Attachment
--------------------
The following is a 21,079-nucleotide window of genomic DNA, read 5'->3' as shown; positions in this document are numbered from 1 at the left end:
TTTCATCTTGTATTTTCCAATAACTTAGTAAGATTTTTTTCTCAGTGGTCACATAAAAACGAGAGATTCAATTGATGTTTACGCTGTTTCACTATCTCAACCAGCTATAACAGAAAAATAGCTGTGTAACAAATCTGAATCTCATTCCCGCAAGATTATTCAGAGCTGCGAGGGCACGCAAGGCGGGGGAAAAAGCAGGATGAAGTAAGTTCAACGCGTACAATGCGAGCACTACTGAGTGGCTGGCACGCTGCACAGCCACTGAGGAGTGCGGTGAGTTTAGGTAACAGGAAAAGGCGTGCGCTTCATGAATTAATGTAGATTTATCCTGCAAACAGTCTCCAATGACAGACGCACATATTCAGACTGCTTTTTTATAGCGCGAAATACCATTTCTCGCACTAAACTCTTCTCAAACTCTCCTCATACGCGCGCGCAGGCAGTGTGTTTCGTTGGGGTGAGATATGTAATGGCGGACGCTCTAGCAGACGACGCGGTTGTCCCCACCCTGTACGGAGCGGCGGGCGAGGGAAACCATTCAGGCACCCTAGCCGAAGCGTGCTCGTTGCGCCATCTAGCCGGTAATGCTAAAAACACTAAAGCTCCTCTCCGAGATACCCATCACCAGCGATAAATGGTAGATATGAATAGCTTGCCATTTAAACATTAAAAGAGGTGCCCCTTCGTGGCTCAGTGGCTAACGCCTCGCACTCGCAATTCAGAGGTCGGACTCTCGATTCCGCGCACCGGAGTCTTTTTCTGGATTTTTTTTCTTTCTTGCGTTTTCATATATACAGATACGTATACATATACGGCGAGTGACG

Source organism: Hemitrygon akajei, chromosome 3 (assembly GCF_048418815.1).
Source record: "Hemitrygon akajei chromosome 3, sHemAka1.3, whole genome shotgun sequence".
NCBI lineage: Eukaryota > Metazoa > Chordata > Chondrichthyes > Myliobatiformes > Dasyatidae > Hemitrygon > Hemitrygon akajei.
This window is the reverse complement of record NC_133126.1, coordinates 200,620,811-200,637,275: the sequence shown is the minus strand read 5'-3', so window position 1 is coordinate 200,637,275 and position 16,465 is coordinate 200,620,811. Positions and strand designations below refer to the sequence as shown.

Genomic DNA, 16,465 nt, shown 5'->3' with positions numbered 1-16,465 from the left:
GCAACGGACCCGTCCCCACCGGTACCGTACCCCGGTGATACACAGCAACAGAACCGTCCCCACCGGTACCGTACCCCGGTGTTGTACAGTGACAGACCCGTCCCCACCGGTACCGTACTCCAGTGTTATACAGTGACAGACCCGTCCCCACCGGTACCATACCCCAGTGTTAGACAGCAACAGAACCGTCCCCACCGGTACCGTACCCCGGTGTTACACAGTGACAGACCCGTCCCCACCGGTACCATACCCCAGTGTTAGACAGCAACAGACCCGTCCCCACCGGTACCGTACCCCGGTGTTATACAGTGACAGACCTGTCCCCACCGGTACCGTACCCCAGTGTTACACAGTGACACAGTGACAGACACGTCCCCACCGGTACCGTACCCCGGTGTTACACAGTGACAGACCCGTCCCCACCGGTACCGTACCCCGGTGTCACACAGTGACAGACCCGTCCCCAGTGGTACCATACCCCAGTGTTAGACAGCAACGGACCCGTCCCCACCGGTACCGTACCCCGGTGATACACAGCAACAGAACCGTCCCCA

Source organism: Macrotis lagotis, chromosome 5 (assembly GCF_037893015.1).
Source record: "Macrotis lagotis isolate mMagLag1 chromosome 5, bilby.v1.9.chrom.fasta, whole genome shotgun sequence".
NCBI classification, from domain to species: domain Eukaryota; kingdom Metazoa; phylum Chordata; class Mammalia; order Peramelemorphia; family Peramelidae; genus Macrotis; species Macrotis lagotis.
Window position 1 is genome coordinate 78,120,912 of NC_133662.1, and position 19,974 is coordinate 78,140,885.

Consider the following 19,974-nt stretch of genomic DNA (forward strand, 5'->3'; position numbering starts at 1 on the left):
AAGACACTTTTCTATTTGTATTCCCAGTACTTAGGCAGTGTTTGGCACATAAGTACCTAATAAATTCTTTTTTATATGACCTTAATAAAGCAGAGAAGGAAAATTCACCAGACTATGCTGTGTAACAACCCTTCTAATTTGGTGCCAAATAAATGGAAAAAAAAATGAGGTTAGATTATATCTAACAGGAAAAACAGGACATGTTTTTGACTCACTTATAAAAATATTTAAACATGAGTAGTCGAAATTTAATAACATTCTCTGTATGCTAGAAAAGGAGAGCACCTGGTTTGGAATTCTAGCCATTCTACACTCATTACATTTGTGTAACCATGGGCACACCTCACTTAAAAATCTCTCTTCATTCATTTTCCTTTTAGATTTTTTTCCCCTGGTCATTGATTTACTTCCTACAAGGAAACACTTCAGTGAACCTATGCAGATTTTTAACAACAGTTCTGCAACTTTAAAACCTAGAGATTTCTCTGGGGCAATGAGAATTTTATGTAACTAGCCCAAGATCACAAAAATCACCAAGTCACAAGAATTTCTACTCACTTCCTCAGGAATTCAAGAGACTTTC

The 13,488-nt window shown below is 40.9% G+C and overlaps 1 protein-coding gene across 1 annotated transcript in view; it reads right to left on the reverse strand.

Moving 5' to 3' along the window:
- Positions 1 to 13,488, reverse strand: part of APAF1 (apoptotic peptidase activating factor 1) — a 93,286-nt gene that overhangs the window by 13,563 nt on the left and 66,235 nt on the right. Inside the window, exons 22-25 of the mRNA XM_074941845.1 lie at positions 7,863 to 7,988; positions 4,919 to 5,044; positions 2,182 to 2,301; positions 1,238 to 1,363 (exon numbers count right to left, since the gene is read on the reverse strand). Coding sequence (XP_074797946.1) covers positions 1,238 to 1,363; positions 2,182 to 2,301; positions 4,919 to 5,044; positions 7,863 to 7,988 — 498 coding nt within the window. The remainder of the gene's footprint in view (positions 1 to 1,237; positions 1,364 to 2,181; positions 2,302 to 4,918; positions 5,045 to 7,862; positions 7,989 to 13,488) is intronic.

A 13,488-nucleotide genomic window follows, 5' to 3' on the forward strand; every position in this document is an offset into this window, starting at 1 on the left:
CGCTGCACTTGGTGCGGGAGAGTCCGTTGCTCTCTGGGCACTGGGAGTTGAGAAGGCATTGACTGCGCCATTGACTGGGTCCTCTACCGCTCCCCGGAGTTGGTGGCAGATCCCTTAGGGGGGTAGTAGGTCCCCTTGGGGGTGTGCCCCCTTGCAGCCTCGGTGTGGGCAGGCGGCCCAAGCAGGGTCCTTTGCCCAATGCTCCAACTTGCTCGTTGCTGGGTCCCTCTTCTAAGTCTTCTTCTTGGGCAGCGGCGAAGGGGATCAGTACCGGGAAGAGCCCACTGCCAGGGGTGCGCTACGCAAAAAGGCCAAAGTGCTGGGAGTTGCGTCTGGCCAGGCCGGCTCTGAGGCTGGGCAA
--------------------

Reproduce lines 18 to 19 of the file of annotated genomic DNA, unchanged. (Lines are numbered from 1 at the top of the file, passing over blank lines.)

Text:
A 13,488-nucleotide genomic window follows, 5' to 3' on the forward strand; every position in this document is an offset into this window, starting at 1 on the left:
CGCTGCACTTGGTGCGGGAGAGTCCGTTGCTCTCTGGGCACTGGGAGTTGAGAAGGCATTGACTGCGCCATTGACTGGGTCCTCTACCGCTCCCCGGAGTTGGTGGCAGATCCCTTAGGGGGGTAGTAGGTCCCCTTGGGGGTGTGCCCCCTTGCAGCCTCGGTGTGGGCAGGCGGCCCAAGCAGGGTCCTTTGCCCAATGCTCCAACTTGCTCGTTGCTGGGTCCCTCTTCTAAGTCTTCTTCTTGGGCAGCGGCGAAGGGGATCAGTACCGGGAAGAGCCCACTGCCAGGGGTGCGCTACGCAAAAAGGCCAAAGTGCTGGGAGTTGCGTCTGGCCAGGCCGGCTCTGAGGCTGGGCAA